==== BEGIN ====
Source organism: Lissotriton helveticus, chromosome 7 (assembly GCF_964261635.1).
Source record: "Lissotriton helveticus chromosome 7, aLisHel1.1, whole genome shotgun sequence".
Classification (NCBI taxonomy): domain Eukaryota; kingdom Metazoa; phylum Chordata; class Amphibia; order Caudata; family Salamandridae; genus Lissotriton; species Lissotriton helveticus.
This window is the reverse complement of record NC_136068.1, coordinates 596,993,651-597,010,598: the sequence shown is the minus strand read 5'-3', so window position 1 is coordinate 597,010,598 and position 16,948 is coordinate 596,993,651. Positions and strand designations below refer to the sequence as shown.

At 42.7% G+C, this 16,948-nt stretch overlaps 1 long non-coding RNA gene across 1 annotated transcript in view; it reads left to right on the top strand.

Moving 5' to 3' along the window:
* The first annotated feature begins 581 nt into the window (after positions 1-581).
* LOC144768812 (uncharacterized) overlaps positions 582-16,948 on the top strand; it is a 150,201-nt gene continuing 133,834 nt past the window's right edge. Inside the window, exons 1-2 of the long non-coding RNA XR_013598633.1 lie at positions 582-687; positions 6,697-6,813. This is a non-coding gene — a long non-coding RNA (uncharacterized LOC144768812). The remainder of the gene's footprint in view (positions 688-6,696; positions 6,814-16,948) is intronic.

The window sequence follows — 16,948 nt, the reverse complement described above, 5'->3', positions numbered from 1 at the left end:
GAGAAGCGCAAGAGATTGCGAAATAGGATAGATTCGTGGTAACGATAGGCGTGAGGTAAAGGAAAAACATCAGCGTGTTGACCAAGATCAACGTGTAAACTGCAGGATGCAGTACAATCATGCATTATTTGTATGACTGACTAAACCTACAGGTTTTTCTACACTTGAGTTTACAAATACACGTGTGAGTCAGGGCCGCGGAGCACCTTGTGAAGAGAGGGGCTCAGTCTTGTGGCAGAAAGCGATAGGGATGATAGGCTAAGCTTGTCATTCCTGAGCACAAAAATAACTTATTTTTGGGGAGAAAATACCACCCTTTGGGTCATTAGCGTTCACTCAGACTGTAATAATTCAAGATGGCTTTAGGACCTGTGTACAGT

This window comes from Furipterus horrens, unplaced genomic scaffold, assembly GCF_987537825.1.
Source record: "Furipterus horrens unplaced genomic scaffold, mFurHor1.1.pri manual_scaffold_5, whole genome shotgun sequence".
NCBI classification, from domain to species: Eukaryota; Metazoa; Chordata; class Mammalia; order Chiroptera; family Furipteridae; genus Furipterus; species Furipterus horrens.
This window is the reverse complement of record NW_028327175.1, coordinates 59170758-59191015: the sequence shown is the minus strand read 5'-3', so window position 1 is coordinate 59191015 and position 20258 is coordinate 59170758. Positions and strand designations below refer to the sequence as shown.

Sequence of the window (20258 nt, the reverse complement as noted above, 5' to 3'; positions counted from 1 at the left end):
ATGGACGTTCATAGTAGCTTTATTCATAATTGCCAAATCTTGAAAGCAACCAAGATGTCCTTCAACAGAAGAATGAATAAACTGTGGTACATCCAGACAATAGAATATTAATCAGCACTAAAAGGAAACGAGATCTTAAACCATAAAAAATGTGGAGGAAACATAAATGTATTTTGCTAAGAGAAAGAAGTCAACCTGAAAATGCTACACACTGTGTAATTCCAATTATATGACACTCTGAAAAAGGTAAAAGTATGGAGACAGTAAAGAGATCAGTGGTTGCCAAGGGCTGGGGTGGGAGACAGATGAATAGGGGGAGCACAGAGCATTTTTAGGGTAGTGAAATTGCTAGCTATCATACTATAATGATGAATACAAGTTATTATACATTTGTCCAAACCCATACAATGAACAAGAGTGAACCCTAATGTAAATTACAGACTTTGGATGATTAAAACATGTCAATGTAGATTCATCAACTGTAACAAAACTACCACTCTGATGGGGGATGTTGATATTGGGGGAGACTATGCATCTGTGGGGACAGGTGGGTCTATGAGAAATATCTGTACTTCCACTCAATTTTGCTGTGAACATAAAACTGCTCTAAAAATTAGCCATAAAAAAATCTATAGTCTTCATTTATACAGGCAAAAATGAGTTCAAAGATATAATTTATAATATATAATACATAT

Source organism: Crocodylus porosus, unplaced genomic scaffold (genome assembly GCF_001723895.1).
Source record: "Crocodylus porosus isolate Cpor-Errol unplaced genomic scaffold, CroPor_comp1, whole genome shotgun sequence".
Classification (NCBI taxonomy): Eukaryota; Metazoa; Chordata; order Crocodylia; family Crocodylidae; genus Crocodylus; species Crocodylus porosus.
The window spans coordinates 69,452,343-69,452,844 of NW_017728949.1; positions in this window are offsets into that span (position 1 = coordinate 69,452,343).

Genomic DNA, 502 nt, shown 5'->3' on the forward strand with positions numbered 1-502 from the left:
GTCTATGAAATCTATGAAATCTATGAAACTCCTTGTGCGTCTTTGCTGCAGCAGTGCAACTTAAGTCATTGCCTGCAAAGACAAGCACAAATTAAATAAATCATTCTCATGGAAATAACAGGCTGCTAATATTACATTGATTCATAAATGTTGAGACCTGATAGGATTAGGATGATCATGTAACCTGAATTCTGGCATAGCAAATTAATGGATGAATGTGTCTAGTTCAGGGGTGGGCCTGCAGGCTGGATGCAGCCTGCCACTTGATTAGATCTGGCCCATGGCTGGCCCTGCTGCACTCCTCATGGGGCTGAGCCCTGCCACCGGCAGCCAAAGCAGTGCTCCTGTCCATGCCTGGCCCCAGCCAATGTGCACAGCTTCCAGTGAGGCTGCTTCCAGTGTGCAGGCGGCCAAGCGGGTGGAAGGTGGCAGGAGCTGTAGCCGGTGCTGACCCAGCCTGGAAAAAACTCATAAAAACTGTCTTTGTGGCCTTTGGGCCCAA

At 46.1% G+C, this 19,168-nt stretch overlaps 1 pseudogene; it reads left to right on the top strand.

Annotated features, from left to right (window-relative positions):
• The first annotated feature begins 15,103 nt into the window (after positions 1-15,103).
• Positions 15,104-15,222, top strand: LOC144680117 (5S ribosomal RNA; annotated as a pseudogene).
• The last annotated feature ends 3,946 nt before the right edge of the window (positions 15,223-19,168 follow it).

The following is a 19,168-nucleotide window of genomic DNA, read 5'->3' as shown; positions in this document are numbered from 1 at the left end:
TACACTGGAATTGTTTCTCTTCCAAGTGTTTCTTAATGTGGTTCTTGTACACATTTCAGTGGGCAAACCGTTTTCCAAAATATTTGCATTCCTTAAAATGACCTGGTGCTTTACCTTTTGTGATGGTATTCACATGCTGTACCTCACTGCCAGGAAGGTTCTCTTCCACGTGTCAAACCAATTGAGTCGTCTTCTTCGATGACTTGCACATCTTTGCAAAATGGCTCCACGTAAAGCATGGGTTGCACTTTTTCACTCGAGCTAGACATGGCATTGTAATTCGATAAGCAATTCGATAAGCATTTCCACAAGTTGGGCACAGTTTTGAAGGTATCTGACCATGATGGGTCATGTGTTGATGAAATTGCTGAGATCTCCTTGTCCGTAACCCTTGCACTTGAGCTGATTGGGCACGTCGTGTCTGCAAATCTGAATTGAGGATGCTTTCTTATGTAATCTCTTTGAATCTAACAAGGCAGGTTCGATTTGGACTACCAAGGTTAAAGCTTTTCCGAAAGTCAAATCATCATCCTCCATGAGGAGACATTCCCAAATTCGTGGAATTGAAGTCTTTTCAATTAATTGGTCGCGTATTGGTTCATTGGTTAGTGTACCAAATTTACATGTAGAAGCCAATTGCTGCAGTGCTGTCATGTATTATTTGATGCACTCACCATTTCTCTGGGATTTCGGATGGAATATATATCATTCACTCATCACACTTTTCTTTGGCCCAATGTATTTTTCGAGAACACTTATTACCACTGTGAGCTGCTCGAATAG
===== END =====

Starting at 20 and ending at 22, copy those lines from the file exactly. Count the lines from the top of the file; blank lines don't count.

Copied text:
The window spans coordinates 69,452,343-69,452,844 of NW_017728949.1; positions in this window are offsets into that span (position 1 = coordinate 69,452,343).

Genomic DNA, 502 nt, shown 5'->3' on the forward strand with positions numbered 1-502 from the left:
GTCTATGAAATCTATGAAATCTATGAAACTCCTTGTGCGTCTTTGCTGCAGCAGTGCAACTTAAGTCATTGCCTGCAAAGACAAGCACAAATTAAATAAATCATTCTCATGGAAATAACAGGCTGCTAATATTACATTGATTCATAAATGTTGAGACCTGATAGGATTAGGATGATCATGTAACCTGAATTCTGGCATAGCAAATTAATGGATGAATGTGTCTAGTTCAGGGGTGGGCCTGCAGGCTGGATGCAGCCTGCCACTTGATTAGATCTGGCCCATGGCTGGCCCTGCTGCACTCCTCATGGGGCTGAGCCCTGCCACCGGCAGCCAAAGCAGTGCTCCTGTCCATGCCTGGCCCCAGCCAATGTGCACAGCTTCCAGTGAGGCTGCTTCCAGTGTGCAGGCGGCCAAGCGGGTGGAAGGTGGCAGGAGCTGTAGCCGGTGCTGACCCAGCCTGGAAAAAACTCATAAAAACTGTCTTTGTGGCCTTTGGGCCCAA